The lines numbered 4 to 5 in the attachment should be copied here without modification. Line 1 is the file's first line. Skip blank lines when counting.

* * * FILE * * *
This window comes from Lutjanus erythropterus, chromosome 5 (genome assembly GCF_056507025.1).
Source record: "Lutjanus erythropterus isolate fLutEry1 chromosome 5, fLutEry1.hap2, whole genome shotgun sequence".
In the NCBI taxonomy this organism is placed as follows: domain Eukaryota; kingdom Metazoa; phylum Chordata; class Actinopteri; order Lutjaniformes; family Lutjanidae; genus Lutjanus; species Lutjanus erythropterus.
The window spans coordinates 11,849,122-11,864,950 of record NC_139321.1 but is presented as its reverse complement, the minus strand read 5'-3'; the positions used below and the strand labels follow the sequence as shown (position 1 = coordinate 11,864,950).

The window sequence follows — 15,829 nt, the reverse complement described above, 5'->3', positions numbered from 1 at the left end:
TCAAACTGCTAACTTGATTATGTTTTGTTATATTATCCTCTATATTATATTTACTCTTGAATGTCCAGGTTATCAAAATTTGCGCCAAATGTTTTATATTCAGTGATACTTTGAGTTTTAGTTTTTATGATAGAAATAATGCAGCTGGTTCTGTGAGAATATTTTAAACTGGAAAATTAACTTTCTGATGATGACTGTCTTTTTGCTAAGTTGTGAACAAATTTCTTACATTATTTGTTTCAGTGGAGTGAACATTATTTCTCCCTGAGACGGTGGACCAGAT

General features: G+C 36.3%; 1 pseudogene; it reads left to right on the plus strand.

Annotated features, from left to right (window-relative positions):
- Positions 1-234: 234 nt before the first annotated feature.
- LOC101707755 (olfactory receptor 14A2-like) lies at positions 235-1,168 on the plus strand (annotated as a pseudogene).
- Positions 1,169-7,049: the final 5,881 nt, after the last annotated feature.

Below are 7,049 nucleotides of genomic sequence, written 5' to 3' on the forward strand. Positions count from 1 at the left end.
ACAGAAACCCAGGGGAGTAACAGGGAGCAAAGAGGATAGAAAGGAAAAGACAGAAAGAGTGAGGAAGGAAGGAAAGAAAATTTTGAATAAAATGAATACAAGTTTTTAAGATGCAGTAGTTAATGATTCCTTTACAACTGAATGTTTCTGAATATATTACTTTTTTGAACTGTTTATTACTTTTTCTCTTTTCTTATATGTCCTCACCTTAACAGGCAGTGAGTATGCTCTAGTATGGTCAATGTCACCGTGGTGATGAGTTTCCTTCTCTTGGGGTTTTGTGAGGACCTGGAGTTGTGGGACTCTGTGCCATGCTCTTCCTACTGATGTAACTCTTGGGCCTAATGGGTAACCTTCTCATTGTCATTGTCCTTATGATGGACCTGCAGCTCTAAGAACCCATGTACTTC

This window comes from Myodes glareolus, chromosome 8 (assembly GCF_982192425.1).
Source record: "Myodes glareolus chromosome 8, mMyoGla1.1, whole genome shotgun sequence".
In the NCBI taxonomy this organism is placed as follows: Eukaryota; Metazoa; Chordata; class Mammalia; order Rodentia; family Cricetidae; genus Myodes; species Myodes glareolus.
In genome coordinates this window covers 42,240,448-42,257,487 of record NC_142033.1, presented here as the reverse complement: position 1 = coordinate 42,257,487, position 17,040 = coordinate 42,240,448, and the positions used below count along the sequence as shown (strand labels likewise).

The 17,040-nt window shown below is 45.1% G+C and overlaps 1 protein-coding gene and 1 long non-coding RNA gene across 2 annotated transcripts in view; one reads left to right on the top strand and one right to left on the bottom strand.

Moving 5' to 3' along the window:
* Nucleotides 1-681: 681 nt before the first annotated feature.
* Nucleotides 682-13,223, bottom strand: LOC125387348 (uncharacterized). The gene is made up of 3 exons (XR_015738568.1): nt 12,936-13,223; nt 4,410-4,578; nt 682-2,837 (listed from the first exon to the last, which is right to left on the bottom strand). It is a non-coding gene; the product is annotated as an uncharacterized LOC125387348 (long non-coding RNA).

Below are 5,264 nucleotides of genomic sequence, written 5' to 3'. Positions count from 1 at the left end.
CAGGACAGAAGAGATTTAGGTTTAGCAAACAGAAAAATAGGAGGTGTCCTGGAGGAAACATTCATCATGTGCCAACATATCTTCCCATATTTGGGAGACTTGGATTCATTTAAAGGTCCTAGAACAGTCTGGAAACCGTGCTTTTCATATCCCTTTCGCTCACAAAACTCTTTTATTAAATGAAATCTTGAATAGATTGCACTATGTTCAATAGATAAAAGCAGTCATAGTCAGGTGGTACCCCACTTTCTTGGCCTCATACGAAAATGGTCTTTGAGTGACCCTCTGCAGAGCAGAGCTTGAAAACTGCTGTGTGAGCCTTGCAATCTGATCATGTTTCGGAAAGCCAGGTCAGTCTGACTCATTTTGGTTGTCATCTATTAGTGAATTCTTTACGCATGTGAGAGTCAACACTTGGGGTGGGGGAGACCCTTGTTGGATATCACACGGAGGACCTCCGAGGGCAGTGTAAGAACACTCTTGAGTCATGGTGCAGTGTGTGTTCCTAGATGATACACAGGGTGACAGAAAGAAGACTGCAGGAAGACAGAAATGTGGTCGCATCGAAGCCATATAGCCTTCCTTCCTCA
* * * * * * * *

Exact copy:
The window spans coordinates 11,849,122-11,864,950 of record NC_139321.1 but is presented as its reverse complement, the minus strand read 5'-3'; the positions used below and the strand labels follow the sequence as shown (position 1 = coordinate 11,864,950).

The window sequence follows — 15,829 nt, the reverse complement described above, 5'->3', positions numbered from 1 at the left end: